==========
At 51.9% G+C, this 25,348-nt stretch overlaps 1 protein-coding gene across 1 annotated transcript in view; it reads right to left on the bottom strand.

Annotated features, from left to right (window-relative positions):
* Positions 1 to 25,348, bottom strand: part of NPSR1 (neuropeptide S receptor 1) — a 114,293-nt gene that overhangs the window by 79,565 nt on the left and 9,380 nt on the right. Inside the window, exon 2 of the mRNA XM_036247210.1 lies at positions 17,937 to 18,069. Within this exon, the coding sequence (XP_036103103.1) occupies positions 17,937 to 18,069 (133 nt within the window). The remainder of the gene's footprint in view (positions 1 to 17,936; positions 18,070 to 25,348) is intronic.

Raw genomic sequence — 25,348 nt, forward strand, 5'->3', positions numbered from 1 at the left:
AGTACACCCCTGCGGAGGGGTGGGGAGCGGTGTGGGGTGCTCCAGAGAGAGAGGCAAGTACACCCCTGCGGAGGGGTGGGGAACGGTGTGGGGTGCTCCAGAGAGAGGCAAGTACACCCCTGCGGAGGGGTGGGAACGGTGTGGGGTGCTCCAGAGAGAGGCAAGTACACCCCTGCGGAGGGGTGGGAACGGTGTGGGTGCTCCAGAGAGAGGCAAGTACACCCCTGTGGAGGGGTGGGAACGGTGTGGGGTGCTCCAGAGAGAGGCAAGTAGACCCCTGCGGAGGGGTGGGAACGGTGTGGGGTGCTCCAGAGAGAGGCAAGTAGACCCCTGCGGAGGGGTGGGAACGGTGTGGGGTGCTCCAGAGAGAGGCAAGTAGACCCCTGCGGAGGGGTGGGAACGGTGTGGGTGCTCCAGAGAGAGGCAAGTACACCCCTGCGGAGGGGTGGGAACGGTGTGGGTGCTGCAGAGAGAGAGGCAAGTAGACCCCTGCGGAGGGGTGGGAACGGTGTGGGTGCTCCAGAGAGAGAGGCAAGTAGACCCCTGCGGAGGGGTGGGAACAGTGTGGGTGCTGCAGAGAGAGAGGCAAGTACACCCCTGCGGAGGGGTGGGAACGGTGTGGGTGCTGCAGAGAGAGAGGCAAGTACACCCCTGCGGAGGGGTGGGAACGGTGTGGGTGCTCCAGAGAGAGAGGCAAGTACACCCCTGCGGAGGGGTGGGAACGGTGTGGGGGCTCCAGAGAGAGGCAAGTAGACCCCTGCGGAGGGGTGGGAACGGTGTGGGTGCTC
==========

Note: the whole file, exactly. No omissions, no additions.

At 51.9% G+C, this 25,348-nt stretch overlaps 1 protein-coding gene across 1 annotated transcript in view; it reads right to left on the bottom strand.

Annotated features, from left to right (window-relative positions):
* Positions 1 to 25,348, bottom strand: part of NPSR1 (neuropeptide S receptor 1) — a 114,293-nt gene that overhangs the window by 79,565 nt on the left and 9,380 nt on the right. Inside the window, exon 2 of the mRNA XM_036247210.1 lies at positions 17,937 to 18,069. Within this exon, the coding sequence (XP_036103103.1) occupies positions 17,937 to 18,069 (133 nt within the window). The remainder of the gene's footprint in view (positions 1 to 17,936; positions 18,070 to 25,348) is intronic.

Raw genomic sequence — 25,348 nt, forward strand, 5'->3', positions numbered from 1 at the left:
AGTACACCCCTGCGGAGGGGTGGGGAGCGGTGTGGGGTGCTCCAGAGAGAGAGGCAAGTACACCCCTGCGGAGGGGTGGGGAACGGTGTGGGGTGCTCCAGAGAGAGGCAAGTACACCCCTGCGGAGGGGTGGGAACGGTGTGGGGTGCTCCAGAGAGAGGCAAGTACACCCCTGCGGAGGGGTGGGAACGGTGTGGGTGCTCCAGAGAGAGGCAAGTACACCCCTGTGGAGGGGTGGGAACGGTGTGGGGTGCTCCAGAGAGAGGCAAGTAGACCCCTGCGGAGGGGTGGGAACGGTGTGGGGTGCTCCAGAGAGAGGCAAGTAGACCCCTGCGGAGGGGTGGGAACGGTGTGGGGTGCTCCAGAGAGAGGCAAGTAGACCCCTGCGGAGGGGTGGGAACGGTGTGGGTGCTCCAGAGAGAGGCAAGTACACCCCTGCGGAGGGGTGGGAACGGTGTGGGTGCTGCAGAGAGAGAGGCAAGTAGACCCCTGCGGAGGGGTGGGAACGGTGTGGGTGCTCCAGAGAGAGAGGCAAGTAGACCCCTGCGGAGGGGTGGGAACAGTGTGGGTGCTGCAGAGAGAGAGGCAAGTACACCCCTGCGGAGGGGTGGGAACGGTGTGGGTGCTGCAGAGAGAGAGGCAAGTACACCCCTGCGGAGGGGTGGGAACGGTGTGGGTGCTCCAGAGAGAGAGGCAAGTACACCCCTGCGGAGGGGTGGGAACGGTGTGGGGGCTCCAGAGAGAGGCAAGTAGACCCCTGCGGAGGGGTGGGAACGGTGTGGGTGCTC